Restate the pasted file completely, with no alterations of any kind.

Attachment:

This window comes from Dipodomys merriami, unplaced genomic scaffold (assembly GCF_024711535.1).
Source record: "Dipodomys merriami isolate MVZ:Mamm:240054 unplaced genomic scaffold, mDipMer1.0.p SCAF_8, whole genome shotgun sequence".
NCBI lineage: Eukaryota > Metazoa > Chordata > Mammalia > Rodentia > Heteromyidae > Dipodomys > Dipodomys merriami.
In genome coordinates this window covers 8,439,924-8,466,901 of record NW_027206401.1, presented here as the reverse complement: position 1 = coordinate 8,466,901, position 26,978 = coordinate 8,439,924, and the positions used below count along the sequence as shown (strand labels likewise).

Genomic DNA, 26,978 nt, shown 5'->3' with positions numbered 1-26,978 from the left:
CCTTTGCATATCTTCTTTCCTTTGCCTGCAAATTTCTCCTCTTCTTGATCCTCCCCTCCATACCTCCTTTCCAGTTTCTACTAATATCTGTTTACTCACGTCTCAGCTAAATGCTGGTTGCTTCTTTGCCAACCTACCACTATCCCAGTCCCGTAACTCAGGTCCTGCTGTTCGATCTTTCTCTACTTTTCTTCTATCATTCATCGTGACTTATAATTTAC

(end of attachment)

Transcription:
This window comes from Dipodomys merriami, unplaced genomic scaffold (assembly GCF_024711535.1).
Source record: "Dipodomys merriami isolate MVZ:Mamm:240054 unplaced genomic scaffold, mDipMer1.0.p SCAF_8, whole genome shotgun sequence".
NCBI lineage: Eukaryota > Metazoa > Chordata > Mammalia > Rodentia > Heteromyidae > Dipodomys > Dipodomys merriami.
In genome coordinates this window covers 8,439,924-8,466,901 of record NW_027206401.1, presented here as the reverse complement: position 1 = coordinate 8,466,901, position 26,978 = coordinate 8,439,924, and the positions used below count along the sequence as shown (strand labels likewise).

Genomic DNA, 26,978 nt, shown 5'->3' with positions numbered 1-26,978 from the left:
CCTTTGCATATCTTCTTTCCTTTGCCTGCAAATTTCTCCTCTTCTTGATCCTCCCCTCCATACCTCCTTTCCAGTTTCTACTAATATCTGTTTACTCACGTCTCAGCTAAATGCTGGTTGCTTCTTTGCCAACCTACCACTATCCCAGTCCCGTAACTCAGGTCCTGCTGTTCGATCTTTCTCTACTTTTCTTCTATCATTCATCGTGACTTATAATTTAC